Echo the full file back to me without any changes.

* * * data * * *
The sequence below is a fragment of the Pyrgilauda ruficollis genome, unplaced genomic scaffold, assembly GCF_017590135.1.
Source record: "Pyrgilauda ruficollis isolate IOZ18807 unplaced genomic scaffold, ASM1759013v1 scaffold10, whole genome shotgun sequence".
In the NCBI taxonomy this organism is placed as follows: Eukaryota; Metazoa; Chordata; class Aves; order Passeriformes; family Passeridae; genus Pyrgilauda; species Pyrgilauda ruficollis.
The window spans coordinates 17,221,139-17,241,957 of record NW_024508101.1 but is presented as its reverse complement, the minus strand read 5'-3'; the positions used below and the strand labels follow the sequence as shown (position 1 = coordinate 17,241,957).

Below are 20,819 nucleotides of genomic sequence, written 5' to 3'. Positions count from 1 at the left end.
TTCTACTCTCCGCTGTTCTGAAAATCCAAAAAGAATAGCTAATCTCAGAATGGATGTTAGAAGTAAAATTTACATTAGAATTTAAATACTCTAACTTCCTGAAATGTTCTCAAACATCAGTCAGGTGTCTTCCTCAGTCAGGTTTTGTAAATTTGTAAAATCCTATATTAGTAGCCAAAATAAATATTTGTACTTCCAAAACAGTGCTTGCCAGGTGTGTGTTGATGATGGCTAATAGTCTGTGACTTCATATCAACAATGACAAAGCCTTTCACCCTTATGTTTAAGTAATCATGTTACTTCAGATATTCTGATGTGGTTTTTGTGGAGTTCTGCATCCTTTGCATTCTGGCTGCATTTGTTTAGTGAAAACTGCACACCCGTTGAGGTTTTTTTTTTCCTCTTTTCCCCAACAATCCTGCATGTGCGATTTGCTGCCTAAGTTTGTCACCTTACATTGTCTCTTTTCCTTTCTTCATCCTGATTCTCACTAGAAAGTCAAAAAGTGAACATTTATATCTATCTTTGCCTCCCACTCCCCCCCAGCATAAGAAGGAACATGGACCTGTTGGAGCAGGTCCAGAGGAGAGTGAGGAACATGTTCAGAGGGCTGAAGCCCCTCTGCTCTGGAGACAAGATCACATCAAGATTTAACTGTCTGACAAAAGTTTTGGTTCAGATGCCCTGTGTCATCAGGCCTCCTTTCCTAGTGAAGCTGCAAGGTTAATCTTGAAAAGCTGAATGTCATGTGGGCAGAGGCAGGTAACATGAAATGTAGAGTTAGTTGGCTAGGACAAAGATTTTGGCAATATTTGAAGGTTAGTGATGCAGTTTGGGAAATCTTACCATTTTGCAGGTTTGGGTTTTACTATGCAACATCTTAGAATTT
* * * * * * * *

The sequence below is a fragment of the Pyrgilauda ruficollis genome, unplaced genomic scaffold, assembly GCF_017590135.1.
Source record: "Pyrgilauda ruficollis isolate IOZ18807 unplaced genomic scaffold, ASM1759013v1 scaffold10, whole genome shotgun sequence".
In the NCBI taxonomy this organism is placed as follows: Eukaryota; Metazoa; Chordata; class Aves; order Passeriformes; family Passeridae; genus Pyrgilauda; species Pyrgilauda ruficollis.
The window spans coordinates 17,221,139-17,241,957 of record NW_024508101.1 but is presented as its reverse complement, the minus strand read 5'-3'; the positions used below and the strand labels follow the sequence as shown (position 1 = coordinate 17,241,957).

Below are 20,819 nucleotides of genomic sequence, written 5' to 3'. Positions count from 1 at the left end.
TTCTACTCTCCGCTGTTCTGAAAATCCAAAAAGAATAGCTAATCTCAGAATGGATGTTAGAAGTAAAATTTACATTAGAATTTAAATACTCTAACTTCCTGAAATGTTCTCAAACATCAGTCAGGTGTCTTCCTCAGTCAGGTTTTGTAAATTTGTAAAATCCTATATTAGTAGCCAAAATAAATATTTGTACTTCCAAAACAGTGCTTGCCAGGTGTGTGTTGATGATGGCTAATAGTCTGTGACTTCATATCAACAATGACAAAGCCTTTCACCCTTATGTTTAAGTAATCATGTTACTTCAGATATTCTGATGTGGTTTTTGTGGAGTTCTGCATCCTTTGCATTCTGGCTGCATTTGTTTAGTGAAAACTGCACACCCGTTGAGGTTTTTTTTTTCCTCTTTTCCCCAACAATCCTGCATGTGCGATTTGCTGCCTAAGTTTGTCACCTTACATTGTCTCTTTTCCTTTCTTCATCCTGATTCTCACTAGAAAGTCAAAAAGTGAACATTTATATCTATCTTTGCCTCCCACTCCCCCCCAGCATAAGAAGGAACATGGACCTGTTGGAGCAGGTCCAGAGGAGAGTGAGGAACATGTTCAGAGGGCTGAAGCCCCTCTGCTCTGGAGACAAGATCACATCAAGATTTAACTGTCTGACAAAAGTTTTGGTTCAGATGCCCTGTGTCATCAGGCCTCCTTTCCTAGTGAAGCTGCAAGGTTAATCTTGAAAAGCTGAATGTCATGTGGGCAGAGGCAGGTAACATGAAATGTAGAGTTAGTTGGCTAGGACAAAGATTTTGGCAATATTTGAAGGTTAGTGATGCAGTTTGGGAAATCTTACCATTTTGCAGGTTTGGGTTTTACTATGCAACATCTTAGAATTT